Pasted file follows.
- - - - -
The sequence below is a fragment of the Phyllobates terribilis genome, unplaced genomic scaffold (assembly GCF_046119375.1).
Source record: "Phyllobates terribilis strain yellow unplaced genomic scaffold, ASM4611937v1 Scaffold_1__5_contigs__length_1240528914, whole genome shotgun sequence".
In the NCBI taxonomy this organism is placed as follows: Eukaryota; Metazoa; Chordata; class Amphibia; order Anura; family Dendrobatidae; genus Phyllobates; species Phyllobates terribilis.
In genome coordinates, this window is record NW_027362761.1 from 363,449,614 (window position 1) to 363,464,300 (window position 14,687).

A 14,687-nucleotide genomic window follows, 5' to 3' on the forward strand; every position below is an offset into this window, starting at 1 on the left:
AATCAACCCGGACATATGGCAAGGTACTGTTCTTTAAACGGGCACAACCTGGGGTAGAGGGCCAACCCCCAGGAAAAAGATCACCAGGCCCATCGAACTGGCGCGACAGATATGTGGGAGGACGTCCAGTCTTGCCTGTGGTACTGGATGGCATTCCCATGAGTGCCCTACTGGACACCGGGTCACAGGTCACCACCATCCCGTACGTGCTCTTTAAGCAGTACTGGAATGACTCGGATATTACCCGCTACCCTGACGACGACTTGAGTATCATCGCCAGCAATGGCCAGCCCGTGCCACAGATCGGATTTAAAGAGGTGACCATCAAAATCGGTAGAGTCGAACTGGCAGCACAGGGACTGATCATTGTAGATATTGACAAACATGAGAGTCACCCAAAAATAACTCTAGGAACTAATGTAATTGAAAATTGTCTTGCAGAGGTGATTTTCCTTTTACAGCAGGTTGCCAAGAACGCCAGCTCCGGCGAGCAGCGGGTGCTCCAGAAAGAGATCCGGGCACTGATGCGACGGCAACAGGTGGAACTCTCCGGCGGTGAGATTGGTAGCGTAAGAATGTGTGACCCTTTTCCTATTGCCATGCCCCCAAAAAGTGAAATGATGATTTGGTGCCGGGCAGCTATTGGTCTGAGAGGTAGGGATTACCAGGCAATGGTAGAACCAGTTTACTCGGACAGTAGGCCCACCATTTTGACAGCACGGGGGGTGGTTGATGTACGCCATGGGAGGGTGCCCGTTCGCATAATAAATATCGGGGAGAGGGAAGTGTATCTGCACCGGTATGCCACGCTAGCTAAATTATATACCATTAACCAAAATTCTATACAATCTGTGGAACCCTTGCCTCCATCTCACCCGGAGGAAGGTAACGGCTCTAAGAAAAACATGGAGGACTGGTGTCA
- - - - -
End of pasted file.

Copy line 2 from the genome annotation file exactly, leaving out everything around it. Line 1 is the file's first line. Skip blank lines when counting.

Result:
Source record: "Phyllobates terribilis strain yellow unplaced genomic scaffold, ASM4611937v1 Scaffold_1__5_contigs__length_1240528914, whole genome shotgun sequence".